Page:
Diagnosing rare diseases with AI and machine learning

February 28, 2020

Exponential healthcare data growth increases the chances of earlier rare disease diagnosis and treatment.

A rare disease is defined as a condition that affects fewer than 200,000 people, yet it’s estimated that 400 million people around the world are living with one-that’s greater than the population of the entire United States.

Rare diseases impact more people than cancer and HIV/AIDS combined, so why do 95% of rare diseases lack an FDA-approved treatment? 

Underlying causes of rare diseases are difficult to identify, and symptoms differ from person to person, making diagnosing the disease challenging and oftentimes too late in development. However, recent advances in technology-particularly in artificial intelligence and predictive modeling-are accelerating the accuracy and speed of rare disease diagnosis. 

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Imagine two scenarios, one where a physician is diagnosing a patient, and the other where a predictive algorithm trained to detect rare diseases assists a physician in diagnosing a patient. In the first scenario, the lone physician relies on their medical knowledge and years of experience treating patients. Keep in mind that a physician may only see one rare disease patient in their entire career, given the prevalence of rare diseases. 

Contrast this scenario with the one where the physician is gleaning insights from the ‘learnings’ of predictive algorithms that have been ‘trained’ on rare diseases. The predictive models leveraged hundreds of millions of healthcare data points and would be able to alert the physician to the similarities of the patients’ symptoms to a rare disease identified from among thousands of rare diseases. With the right predictive model and data resources, it’s possible to find patients hidden in healthcare databases and diagnose certain rare diseases in weeks compared to years.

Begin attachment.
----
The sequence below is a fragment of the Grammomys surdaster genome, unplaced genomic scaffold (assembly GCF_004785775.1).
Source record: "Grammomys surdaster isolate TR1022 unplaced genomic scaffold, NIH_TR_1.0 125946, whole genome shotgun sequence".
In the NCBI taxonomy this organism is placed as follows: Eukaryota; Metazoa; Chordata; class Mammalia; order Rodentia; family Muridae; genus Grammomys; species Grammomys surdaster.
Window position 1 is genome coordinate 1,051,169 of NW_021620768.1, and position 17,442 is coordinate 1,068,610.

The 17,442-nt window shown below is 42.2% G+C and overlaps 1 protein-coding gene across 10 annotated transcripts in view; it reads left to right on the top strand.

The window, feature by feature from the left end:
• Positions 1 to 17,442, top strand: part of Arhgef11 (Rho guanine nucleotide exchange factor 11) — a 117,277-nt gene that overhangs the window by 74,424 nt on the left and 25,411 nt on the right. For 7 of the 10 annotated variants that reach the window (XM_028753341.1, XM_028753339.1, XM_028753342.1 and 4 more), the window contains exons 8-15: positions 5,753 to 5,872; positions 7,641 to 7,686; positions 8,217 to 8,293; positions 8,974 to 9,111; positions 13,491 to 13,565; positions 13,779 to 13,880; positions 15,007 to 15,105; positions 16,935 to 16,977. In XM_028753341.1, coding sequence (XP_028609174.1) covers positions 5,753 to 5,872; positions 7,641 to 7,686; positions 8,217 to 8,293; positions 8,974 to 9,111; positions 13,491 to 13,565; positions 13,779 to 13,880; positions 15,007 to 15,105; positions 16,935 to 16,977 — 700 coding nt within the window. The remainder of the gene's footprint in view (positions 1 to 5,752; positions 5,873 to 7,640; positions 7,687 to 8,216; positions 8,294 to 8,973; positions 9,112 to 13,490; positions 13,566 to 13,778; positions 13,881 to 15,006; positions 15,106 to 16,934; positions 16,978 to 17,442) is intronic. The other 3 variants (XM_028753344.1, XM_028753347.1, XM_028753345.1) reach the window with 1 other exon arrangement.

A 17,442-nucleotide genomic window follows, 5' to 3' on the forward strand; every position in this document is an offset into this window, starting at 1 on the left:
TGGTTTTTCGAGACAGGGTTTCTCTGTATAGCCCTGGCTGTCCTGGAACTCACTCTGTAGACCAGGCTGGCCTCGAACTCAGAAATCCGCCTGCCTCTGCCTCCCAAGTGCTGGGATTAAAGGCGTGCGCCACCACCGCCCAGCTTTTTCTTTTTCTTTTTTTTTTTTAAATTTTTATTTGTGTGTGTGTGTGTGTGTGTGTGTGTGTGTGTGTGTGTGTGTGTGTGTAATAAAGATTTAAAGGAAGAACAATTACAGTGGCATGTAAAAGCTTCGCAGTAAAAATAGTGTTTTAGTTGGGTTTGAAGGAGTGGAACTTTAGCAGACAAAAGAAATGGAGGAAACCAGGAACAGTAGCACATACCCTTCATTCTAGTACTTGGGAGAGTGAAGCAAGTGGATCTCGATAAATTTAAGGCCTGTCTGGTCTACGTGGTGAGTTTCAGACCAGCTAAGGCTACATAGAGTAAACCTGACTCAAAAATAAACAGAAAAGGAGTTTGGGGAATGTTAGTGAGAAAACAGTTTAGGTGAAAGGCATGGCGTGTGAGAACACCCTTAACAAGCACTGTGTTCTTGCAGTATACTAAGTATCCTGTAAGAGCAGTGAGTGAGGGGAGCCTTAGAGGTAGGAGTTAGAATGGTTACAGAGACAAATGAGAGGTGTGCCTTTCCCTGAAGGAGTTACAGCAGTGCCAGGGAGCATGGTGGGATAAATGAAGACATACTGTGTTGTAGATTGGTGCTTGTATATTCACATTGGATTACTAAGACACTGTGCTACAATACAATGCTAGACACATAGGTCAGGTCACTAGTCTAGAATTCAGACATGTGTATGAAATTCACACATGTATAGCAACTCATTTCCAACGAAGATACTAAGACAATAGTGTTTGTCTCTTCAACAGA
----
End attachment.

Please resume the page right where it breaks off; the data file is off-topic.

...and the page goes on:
As health technology becomes more powerful, we are beginning to leverage vast amounts of collected patient data to work with physicians to proactively identify undiagnosed patients, while respecting their privacy rights and shortening the time to diagnosis. This has been accomplished by applying scalable analytics such as AI and machine learning on data sources such as deidentified healthcare claims, genomics, and prescription data. These technologies are now mature enough to enable earlier diagnosis of these patients, enabling physicians to treat the right patients with the right therapeutics at the right time. 

Next Steps

The amount of healthcare data collected is growing exponentially and shows no sign of slowing down. A typical analyses of healthcare data can determine the incidence and prevalence of a disease and indicate the number of patients with that specific diagnosis; however, incidence and prevalence based on real-world data can now also inform how many patients are available to support drug development, execute a successful clinical trial, bring the drug to market, and determine whether an orphan designation can be sought for a therapy. 

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Access to orphan drugs requires both awareness and education. In addition, the data sources and machine learning and predictive modeling tools enable the discovery of undiagnosed rare disease patients. Discovering undiagnosed rare disease patients drives efforts to increase awareness to all stakeholders. The most effective technique to raise awareness is to connect insights from data with humanity by precisely targeting educational efforts that will have the greatest impact on getting undiagnosed rare disease patients connected to physicians who can prescribe the right therapy.

To bring the community together for Rare Disease Day, H4B Boston and HVH Precision Analytics are hosting an event Facing the future of rare together, which will feature innovative speakers, including biopharmaceutical group Ipsen and non-profits Global Genes and Beyond the Diagnosis.

Steve Costalas is the CEO of HVH Precision Analytics